Despite bringing out a magnifying glass and examining each for distinctive features, I’m still not convinced the whole repertoire of 18 different brush strokes was ever widely used in oriental painting. (I used the word ‘oriental’ there, because my sources include at least one Japanese scholar/painter codifying traditional strokes used in Chinese brush painting; I don’t know if there’s some significance to that.) I can see evidence of many slim, undulating, almost parallel lines in the clothing of Wu Daozi’s people; they surely are the ‘strokes like cloud or water lines’ or maybe the ‘angleworms’.
He definitely perfected a distinctive style for depicting clothing; mind you, we seem to be relying on copies made of his work for evidence, as the original wall murals were lost. There’s even one delightful legend of an artist who discovered a Wu Daozi cave mural, copied the image for his own understanding, and then trashed the original in a nearby river to prevent any other artist learning the secrets! (See https://en.wikipedia.org/wiki/Wu_Daozi for legends such as this one.)
I can see minimalist line work in Qi Baishi’s robes and they look like ‘reduced stroke’ or maybe the rough-hewn, dry wood or kindling stroke.
I’ve spent hours examining the figure paintings of Cheng Shifa; his children and animals are animated and humorous. The common folk depicted by Huong Zhou herding donkeys or tending to chickens also come to mind; their clothing details do involve thick and thin brush strokes, but I don’t detect a strong resemblance to any of the fabled 18. Then there’s the whole sub-sub genre within figure painting often called ‘beautiful women’. Their clothing would correctly be depicted in the lines called ‘like orchid strokes’, yet paintings of that ilk seem to be rendered with the same thick-and-thin outlining as any others.
Trusting that ‘all will be revealed in due course,’ or at least some insights gained, I soldier on with my sleuthing of the fabric fold techniques.
Translation wonders and woes
My unlocking of the mysteries of fabric fold brush strokes was made possible with the serendipitous assistance of an art group buddy, Jani Li. (I can’t begin to count the blessings of being in not one but two weekly art groups dedicated to the same interest in Chinese brush painting; there always seems to be someone around with exactly the expertise I need.)
Now, Jani did disclose what the top character of each of my 18 illustrations ‘said’ in Chinese without knowing the descriptive words contained in my several reference lists. And in all but one case she came up with identical/similar terms for the strokes. As noted, the concepts of ‘brushwood’ in one list is easily matched with ‘dry wood stroke’ or ‘kindling stroke’ in others. But others could have been less obvious.
At issue is that Chinese is a picture-based language; the symbols do not convey single sounds as do the letters in our Arabic alphabet, the building blocks to the written English language. It was therefore a real boon that Jani’s ‘translations’ meshed so closely to almost the entire list of brush strokes to be used for fabric folds.
As Ben Marsh wrote in his preface to his wonderful book:
The flexibility of the Chinese language makes necessary a word of caution against too literal a translation. In practically every case the Romanization is followed by an approximately literal rendering of the characters, which is likely to be more picturesque than definitive in English. Not only do the meanings of words shift in varying contexts and binomial combinations—the words cannot even be classified as established parts of speech. The complexity has been indicated, or at least suggested in some instances, but uncharted ramifications should be assumed for practically all.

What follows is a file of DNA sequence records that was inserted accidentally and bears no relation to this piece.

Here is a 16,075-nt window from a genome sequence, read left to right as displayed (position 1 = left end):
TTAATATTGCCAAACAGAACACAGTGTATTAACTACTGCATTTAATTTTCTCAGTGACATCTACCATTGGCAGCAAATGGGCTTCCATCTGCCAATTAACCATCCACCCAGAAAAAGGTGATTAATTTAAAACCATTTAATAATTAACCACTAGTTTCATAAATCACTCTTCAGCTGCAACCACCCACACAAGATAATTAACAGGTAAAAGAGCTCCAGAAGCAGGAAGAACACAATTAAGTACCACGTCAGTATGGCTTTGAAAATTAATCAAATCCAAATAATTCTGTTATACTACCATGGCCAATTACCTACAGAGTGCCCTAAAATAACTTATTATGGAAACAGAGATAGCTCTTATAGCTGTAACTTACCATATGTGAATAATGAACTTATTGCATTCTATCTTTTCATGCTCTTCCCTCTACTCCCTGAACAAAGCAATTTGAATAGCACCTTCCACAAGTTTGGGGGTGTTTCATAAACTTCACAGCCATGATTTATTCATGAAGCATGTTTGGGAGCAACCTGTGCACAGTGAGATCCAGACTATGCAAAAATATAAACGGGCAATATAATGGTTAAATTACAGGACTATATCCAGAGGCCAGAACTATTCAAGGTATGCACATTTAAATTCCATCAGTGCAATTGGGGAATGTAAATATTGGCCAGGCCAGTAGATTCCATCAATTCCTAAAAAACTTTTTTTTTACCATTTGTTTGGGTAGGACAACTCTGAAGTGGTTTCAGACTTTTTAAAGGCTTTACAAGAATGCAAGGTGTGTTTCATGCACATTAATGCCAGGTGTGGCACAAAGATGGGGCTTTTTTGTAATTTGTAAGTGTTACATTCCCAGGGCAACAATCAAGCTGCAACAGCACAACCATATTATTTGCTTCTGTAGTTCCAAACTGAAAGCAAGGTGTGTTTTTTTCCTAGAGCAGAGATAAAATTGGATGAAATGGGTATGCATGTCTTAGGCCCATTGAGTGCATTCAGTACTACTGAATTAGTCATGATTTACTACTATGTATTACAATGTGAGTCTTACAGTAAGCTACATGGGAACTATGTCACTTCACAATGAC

The six that take me halfway home (continuing after the first three addressed in my last post)
4. To build on my repertoire, I continued with what appeared to be a similar stroke to the last one (nail head start with rat tail ending) and had a similar name: upright nail head or just nail head stroke. My exhibit B showed the stroke in a complete little figure of an old man, and said it should be used for beggars, hermits and other such characters. The strokes do result in an odd-looking individual.
Matching this stroke to anything in the Van Briessen line-up or the Huapa book was not easy. By the process of elimination, I concluded the corresponding Huapa listing could be ‘lines like driven stakes’. OR perhaps this was the mysterious variation on fold lines # 19 that Van Briessen alluded to but did not demonstrate?
Here’s the image of ‘lines like driven stakes’ from the Huapa (and thus also in Marsh’s Plate VII).
Ben Marsh provides the Chinese name: chuch t’ou ting miao or chuch t’ou miao. He writes: a blunt brush is brought down firmly with a vigorous dot, and the stroke is carried to a point. The brush must go quickly like a fast horse.
The description is much the same as for ‘nail head start ending in rat tail’. Here’s my first attempt at replicating the composition. (My strokes do not have much ‘drive’; perhaps I was thinking too much about defining the individuals and not enough about the nature of the fabric strokes.)
5. I chose the stroke called date stone or date seed next because I discovered I had several full little figures to use as studies. The lines in the woman’s clothing in the Huapa book appeared quite ordinary, but images in Exhibits A and B were both distinctive, so too was a small figure found in I-Hsieung Ju’s orchid book.